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GlobalED Solutions

School, Family, Community

  • Writer's pictureMorgan Lambert

How to Prepare Online Students for State Testing

During the month of April, many students across the nation will be required to complete state mandated testing and/or College Board tests such as SAT/PSAT. For students in online schools, how can families best ensure that their students are prepared for these high-stakes tests?

Keep up with grade level coursework

State and national tests are aligned to state and national standards for grade level curriculum. This means that one of the best ways students can make sure they are prepared for these assessments is to be consistently working in their grade level curriculum. Online students do have the flexibility to work on their own schedule and focus on one or two classes at a time. However, the schedule they choose should include consistent work in core content areas like English and Math, especially as testing season approaches.

Use practice resources

Practice resources are readily available online. Students can see they types of questions they will encounter and can practice answering them. They can even take entire “practice tests”. While focusing all learning efforts on test preparation is not recommended, taking time to try out some practice questions will help students to be more at ease on the day of the test. Practicing in advance also gives them time to discuss with their teachers any questions they don’t understand, because once the actual test begins, they will be on their own.

Prepare to use testing technology

More and more standardized tests are moving online. Even SAT/PSAT has made the shift to a digital platform for the first time in 2024. Online students are already accustomed to using digital systems and platforms to complete daily assignments, so they should feel comfortable taking their high-stakes tests online as well. However, they may need to check to make sure their device is compatible with the test they will be taking. For instance, for SAT/PSAT, their school will install the testing app, and once it is installed, students can use the app to access practice resources as well.  It is a good idea to practice using the app, as well as any other digital resources that are allowed. For instance, will the student be using an embedded online calculator or a hand-held model?  If so, do they know how to use it to solve difficult math problems? If the student uses accommodations such as text-to-speech, are they going to be comfortable using their headset and the allowable technology on test day?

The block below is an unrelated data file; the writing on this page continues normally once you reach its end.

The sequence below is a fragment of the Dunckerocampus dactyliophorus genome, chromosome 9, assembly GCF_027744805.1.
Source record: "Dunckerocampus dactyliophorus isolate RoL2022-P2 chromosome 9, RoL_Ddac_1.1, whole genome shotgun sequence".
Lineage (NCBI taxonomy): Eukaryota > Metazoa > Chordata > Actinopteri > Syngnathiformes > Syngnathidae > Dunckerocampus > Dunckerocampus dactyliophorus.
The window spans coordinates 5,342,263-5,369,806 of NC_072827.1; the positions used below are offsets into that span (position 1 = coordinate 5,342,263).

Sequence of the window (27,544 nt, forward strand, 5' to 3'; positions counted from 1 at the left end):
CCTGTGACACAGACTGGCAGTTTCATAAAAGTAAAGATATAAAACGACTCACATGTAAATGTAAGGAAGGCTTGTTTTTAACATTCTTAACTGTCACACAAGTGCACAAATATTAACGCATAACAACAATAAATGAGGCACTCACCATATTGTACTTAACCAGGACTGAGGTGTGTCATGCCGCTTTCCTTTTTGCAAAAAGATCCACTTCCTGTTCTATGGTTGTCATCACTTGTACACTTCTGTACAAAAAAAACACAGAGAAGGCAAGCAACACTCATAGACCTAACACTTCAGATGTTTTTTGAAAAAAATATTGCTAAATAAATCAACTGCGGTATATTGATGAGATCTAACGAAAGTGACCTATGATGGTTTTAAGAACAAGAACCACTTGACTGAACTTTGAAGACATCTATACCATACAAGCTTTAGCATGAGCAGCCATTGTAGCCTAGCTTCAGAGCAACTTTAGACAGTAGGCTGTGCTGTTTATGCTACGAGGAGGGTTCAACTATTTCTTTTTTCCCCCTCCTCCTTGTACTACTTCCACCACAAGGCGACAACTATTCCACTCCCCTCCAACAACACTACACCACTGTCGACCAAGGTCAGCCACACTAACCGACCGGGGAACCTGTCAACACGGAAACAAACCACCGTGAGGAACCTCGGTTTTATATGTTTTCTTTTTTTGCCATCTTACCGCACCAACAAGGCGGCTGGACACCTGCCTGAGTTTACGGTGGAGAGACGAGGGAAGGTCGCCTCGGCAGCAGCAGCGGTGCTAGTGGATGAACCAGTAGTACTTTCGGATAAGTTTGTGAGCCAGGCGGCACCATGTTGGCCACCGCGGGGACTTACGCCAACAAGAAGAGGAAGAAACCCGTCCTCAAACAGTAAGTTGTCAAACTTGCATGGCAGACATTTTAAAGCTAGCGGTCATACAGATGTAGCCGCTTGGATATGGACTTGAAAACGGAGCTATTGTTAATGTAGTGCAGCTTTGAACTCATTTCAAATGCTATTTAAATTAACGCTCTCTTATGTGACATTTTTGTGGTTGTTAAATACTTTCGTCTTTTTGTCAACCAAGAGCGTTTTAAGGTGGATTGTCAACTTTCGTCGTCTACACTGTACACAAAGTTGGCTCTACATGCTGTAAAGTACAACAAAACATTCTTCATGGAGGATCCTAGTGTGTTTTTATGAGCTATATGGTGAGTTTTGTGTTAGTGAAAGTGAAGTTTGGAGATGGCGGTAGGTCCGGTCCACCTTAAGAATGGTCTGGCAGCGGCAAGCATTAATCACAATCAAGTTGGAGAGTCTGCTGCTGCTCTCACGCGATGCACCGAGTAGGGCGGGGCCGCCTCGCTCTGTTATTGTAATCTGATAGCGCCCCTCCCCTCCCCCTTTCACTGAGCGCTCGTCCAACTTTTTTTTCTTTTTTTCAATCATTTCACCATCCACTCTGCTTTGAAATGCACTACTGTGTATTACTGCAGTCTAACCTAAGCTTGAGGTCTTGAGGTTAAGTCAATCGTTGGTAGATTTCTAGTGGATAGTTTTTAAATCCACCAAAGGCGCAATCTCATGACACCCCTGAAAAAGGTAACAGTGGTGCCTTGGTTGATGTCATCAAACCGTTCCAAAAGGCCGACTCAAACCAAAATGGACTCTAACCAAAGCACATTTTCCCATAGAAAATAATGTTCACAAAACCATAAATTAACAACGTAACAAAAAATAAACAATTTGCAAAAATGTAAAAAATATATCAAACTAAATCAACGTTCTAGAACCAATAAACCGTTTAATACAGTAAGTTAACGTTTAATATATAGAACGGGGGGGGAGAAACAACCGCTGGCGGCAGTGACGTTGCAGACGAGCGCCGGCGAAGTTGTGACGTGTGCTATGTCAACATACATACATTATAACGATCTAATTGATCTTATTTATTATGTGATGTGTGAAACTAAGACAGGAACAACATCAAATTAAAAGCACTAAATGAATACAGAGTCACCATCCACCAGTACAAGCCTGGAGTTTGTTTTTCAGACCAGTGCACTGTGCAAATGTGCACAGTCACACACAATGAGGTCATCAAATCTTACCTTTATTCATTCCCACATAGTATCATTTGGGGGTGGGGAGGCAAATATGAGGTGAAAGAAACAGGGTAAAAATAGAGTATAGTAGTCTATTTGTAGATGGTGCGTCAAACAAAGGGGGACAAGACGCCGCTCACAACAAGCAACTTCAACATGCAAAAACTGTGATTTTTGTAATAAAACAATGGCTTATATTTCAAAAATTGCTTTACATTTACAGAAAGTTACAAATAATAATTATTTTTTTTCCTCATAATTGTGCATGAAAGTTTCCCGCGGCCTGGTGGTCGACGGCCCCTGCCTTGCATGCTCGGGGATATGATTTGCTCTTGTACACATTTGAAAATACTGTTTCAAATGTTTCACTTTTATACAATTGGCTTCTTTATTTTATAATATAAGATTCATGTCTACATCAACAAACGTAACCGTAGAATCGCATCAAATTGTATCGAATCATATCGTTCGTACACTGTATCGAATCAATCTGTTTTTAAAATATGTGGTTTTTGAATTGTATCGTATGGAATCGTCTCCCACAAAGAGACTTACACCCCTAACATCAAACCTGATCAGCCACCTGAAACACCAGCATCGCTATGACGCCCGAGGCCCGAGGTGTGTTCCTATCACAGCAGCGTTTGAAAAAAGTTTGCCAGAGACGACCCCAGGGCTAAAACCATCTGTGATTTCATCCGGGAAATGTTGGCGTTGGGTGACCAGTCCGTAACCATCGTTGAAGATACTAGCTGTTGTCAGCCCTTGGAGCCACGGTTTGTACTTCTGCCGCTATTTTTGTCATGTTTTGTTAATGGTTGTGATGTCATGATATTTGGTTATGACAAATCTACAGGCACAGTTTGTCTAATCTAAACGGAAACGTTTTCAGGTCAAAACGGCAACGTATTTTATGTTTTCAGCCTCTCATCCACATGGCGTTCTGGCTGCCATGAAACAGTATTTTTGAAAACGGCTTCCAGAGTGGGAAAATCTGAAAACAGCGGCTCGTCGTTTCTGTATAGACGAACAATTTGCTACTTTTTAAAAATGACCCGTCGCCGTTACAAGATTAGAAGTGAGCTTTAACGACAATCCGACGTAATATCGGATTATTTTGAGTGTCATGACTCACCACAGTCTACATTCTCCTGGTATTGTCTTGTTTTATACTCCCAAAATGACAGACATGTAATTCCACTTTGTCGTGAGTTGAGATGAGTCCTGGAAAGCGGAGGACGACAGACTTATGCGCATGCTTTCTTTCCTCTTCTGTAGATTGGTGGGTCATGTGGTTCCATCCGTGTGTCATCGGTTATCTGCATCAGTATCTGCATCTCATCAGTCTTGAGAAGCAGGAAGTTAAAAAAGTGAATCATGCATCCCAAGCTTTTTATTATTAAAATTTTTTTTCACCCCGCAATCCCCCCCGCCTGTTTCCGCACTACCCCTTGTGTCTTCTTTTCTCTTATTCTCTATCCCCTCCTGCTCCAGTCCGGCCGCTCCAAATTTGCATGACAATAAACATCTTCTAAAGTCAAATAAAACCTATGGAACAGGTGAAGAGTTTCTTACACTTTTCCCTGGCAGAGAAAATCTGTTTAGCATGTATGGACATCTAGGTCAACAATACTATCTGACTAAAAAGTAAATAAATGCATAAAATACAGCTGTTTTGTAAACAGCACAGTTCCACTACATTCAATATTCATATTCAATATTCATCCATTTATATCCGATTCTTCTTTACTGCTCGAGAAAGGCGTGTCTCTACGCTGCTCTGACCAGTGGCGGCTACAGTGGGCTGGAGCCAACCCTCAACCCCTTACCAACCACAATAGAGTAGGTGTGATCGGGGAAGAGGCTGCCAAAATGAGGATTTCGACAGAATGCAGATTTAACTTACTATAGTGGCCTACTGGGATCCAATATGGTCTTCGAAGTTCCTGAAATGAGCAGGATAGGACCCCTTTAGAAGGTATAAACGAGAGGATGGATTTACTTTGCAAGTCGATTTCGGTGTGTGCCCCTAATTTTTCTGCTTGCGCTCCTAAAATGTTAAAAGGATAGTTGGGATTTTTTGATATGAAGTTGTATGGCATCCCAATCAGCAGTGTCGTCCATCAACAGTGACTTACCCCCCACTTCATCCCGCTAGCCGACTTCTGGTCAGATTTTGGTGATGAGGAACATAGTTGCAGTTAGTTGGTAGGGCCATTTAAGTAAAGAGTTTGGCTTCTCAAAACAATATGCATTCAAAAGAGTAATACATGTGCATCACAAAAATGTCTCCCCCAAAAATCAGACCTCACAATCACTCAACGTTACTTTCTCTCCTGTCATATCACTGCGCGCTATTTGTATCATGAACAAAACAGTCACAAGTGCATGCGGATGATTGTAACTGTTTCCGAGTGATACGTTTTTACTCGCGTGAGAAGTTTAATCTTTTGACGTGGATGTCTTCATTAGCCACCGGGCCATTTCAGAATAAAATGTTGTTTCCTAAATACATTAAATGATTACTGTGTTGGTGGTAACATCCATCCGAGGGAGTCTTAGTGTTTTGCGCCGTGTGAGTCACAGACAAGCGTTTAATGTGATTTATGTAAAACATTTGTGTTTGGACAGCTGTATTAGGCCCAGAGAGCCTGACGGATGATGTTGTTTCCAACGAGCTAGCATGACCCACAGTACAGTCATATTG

Test preparation does not have to involve hours and hours spent with a tutor, drilling questions or being in a classroom where a teacher “teaches to the test”. It can reflect a more well-rounded approach in which students build confidence in their grade level course work, use practice resources to familiarize themselves with specific tests, and become comfortable with the technology they will be using on test day. This way, the test can truly be an accurate measure of how the student is learning and achieving their academic goals.

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